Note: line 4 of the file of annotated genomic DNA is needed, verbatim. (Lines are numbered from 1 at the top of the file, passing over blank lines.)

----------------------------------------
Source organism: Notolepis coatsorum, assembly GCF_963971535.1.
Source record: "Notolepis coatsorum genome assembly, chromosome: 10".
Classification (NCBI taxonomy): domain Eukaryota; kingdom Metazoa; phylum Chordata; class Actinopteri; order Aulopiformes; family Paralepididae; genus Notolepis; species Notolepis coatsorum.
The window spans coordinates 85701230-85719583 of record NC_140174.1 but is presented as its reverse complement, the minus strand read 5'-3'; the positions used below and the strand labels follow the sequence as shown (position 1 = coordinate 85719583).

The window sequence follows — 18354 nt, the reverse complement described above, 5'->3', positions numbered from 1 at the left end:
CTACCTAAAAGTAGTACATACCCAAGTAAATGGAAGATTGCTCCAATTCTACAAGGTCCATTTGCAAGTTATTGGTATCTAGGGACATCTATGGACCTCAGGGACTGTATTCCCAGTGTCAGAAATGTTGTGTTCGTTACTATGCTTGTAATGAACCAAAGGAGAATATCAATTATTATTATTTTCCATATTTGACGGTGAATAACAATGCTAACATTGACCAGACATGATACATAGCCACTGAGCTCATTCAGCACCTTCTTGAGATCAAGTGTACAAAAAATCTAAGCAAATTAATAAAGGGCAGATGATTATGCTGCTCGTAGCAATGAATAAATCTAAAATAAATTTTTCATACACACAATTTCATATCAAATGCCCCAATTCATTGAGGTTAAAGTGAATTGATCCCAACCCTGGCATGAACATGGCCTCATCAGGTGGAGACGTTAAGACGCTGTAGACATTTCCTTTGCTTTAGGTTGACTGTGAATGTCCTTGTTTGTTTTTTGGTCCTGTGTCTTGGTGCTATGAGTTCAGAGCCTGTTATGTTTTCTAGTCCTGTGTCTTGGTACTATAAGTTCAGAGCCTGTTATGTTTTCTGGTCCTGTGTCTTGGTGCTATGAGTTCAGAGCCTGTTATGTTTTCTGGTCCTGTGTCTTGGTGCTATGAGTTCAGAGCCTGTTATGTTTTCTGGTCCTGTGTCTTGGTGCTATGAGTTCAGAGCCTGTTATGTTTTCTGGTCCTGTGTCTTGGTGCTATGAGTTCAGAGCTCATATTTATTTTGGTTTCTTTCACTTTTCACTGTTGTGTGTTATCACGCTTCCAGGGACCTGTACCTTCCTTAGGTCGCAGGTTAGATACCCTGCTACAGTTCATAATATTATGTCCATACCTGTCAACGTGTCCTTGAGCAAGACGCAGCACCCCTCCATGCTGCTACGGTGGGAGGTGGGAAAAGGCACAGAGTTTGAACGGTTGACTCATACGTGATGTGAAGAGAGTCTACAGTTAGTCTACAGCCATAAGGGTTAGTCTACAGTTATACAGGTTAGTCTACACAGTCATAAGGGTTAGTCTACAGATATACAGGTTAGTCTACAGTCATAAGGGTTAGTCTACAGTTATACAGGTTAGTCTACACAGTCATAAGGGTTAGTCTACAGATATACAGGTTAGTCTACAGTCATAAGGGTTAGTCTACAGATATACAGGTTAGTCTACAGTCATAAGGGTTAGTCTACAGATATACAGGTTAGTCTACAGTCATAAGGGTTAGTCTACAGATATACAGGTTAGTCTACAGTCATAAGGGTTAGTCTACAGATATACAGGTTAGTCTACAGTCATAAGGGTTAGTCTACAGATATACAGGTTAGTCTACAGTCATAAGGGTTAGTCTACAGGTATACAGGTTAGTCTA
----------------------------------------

The window spans coordinates 85701230-85719583 of record NC_140174.1 but is presented as its reverse complement, the minus strand read 5'-3'; the positions used below and the strand labels follow the sequence as shown (position 1 = coordinate 85719583).